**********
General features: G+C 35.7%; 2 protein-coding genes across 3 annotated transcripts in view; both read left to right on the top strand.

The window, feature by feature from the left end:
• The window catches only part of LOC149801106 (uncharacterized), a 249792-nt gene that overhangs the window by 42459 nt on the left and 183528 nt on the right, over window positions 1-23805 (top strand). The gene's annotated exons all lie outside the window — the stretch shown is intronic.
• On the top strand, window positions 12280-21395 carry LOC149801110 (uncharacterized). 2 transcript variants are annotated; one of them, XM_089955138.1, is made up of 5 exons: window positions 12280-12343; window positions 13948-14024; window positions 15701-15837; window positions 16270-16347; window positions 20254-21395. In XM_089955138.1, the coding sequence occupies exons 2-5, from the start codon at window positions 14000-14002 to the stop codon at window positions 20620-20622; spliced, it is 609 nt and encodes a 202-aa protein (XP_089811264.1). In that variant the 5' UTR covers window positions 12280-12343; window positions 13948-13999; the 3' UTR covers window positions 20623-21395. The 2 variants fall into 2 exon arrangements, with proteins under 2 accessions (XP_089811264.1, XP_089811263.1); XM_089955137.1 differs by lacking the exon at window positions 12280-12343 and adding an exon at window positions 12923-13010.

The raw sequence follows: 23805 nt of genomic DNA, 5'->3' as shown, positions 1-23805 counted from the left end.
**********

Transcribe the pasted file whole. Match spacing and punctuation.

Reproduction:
General features: G+C 35.7%; 2 protein-coding genes across 3 annotated transcripts in view; both read left to right on the top strand.

The window, feature by feature from the left end:
• The window catches only part of LOC149801106 (uncharacterized), a 249792-nt gene that overhangs the window by 42459 nt on the left and 183528 nt on the right, over window positions 1-23805 (top strand). The gene's annotated exons all lie outside the window — the stretch shown is intronic.
• On the top strand, window positions 12280-21395 carry LOC149801110 (uncharacterized). 2 transcript variants are annotated; one of them, XM_089955138.1, is made up of 5 exons: window positions 12280-12343; window positions 13948-14024; window positions 15701-15837; window positions 16270-16347; window positions 20254-21395. In XM_089955138.1, the coding sequence occupies exons 2-5, from the start codon at window positions 14000-14002 to the stop codon at window positions 20620-20622; spliced, it is 609 nt and encodes a 202-aa protein (XP_089811264.1). In that variant the 5' UTR covers window positions 12280-12343; window positions 13948-13999; the 3' UTR covers window positions 20623-21395. The 2 variants fall into 2 exon arrangements, with proteins under 2 accessions (XP_089811264.1, XP_089811263.1); XM_089955137.1 differs by lacking the exon at window positions 12280-12343 and adding an exon at window positions 12923-13010.

The raw sequence follows: 23805 nt of genomic DNA, 5'->3' as shown, positions 1-23805 counted from the left end.